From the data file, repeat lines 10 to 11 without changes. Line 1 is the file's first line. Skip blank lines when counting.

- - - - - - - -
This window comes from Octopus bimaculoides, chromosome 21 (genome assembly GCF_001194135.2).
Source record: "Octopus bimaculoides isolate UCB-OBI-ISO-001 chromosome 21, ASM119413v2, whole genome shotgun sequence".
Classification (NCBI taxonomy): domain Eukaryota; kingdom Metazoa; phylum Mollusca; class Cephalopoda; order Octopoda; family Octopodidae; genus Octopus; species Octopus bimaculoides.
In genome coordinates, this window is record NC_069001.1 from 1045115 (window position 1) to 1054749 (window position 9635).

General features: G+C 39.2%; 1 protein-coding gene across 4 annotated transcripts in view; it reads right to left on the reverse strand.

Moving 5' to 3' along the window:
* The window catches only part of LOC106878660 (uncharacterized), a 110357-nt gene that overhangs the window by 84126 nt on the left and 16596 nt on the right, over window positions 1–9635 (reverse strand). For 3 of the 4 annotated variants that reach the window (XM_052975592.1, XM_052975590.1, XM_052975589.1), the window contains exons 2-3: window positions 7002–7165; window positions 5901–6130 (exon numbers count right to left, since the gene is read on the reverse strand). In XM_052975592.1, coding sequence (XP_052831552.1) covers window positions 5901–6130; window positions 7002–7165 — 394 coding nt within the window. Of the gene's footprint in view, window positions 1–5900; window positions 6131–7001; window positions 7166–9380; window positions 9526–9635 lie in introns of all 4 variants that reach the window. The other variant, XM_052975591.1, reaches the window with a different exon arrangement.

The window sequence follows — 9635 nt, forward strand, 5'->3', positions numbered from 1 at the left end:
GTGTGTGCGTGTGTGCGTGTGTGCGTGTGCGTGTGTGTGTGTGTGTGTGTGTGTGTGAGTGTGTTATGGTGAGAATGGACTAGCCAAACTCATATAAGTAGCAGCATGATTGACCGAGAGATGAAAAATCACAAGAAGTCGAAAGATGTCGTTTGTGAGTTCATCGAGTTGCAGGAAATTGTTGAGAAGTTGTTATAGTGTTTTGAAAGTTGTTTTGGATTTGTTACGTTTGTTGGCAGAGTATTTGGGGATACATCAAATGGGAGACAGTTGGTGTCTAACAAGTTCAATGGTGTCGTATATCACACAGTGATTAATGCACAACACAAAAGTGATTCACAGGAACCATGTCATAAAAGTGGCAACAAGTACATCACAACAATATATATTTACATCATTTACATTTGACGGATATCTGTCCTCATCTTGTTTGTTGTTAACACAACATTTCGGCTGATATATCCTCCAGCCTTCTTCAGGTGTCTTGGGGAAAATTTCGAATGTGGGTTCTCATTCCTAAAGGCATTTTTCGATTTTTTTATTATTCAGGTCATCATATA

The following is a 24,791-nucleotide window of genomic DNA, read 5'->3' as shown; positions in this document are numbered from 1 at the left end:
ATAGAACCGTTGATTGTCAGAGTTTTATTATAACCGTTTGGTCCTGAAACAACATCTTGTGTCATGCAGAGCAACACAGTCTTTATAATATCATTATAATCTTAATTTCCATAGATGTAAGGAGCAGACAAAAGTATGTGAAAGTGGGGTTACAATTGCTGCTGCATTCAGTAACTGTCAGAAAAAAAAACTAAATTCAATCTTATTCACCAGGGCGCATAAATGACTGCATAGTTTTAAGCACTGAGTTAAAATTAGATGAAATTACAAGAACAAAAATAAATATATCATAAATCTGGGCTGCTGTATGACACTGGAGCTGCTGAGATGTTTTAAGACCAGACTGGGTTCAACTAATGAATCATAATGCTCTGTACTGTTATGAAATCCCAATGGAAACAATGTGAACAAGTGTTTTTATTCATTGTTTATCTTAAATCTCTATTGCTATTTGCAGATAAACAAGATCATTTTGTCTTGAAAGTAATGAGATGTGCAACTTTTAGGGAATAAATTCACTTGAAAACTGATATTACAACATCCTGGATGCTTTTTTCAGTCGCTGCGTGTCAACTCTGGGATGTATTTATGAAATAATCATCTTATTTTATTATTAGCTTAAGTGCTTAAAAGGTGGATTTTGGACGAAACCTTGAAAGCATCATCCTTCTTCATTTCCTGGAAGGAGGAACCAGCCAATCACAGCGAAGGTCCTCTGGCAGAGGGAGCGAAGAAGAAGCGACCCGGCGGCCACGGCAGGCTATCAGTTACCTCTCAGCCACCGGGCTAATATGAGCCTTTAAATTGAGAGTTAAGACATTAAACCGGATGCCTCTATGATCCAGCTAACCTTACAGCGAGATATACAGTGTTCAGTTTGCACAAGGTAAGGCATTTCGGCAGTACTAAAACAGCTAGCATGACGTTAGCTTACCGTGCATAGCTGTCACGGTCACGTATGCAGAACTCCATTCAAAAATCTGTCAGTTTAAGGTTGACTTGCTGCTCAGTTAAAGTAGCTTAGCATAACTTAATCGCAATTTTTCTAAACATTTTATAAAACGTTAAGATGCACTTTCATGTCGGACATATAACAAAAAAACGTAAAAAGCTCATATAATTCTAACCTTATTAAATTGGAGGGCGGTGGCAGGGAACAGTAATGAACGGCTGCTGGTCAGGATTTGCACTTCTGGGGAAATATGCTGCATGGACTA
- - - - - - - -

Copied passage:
The following is a 24,791-nucleotide window of genomic DNA, read 5'->3' as shown; positions in this document are numbered from 1 at the left end:
ATAGAACCGTTGATTGTCAGAGTTTTATTATAACCGTTTGGTCCTGAAACAACATCTTGTGTCATGCAGAGCAACACAGTCTTTATAATATCATTATAATCTTAATTTCCATAGATGTAAGGAGCAGACAAAAGTATGTGAAAGTGGGGTTACAATTGCTGCTGCATTCAGTAACTGTCAGAAAAAAAAACTAAATTCAATCTTATTCACCAGGGCGCATAAATGACTGCATAGTTTTAAGCACTGAGTTAAAATTAGATGAAATTACAAGAACAAAAATAAATATATCATAAATCTGGGCTGCTGTATGACACTGGAGCTGCTGAGATGTTTTAAGACCAGACTGGGTTCAACTAATGAATCATAATGCTCTGTACTGTTATGAAATCCCAATGGAAACAATGTGAACAAGTGTTTTTATTCATTGTTTATCTTAAATCTCTATTGCTATTTGCAGATAAACAAGATCATTTTGTCTTGAAAGTAATGAGATGTGCAACTTTTAGGGAATAAATTCACTTGAAAACTGATATTACAACATCCTGGATGCTTTTTTCAGTCGCTGCGTGTCAACTCTGGGATGTATTTATGAAATAATCATCTTATTTTATTATTAGCTTAAGTGCTTAAAAGGTGGATTTTGGACGAAACCTTGAAAGCATCATCCTTCTTCATTTCCTGGAAGGAGGAACCAGCCAATCACAGCGAAGGTCCTCTGGCAGAGGGAGCGAAGAAGAAGCGACCCGGCGGCCACGGCAGGCTATCAGTTACCTCTCAGCCACCGGGCTAATATGAGCCTTTAAATTGAGAGTTAAGACATTAAACCGGATGCCTCTATGATCCAGCTAACCTTACAGCGAGATATACAGTGTTCAGTTTGCACAAGGTAAGGCATTTCGGCAGTACTAAAACAGCTAGCATGACGTTAGCTTACCGTGCATAGCTGTCACGGTCACGTATGCAGAACTCCATTCAAAAATCTGTCAGTTTAAGGTTGACTTGCTGCTCAGTTAAAGTAGCTTAGCATAACTTAATCGCAATTTTTCTAAACATTTTATAAAACGTTAAGATGCACTTTCATGTCGGACATATAACAAAAAAACGTAAAAAGCTCATATAATTCTAACCTTATTAAATTGGAGGGCGGTGGCAGGGAACAGTAATGAACGGCTGCTGGTCAGGATTTGCACTTCTGGGGAAATATGCTGCATGGACTA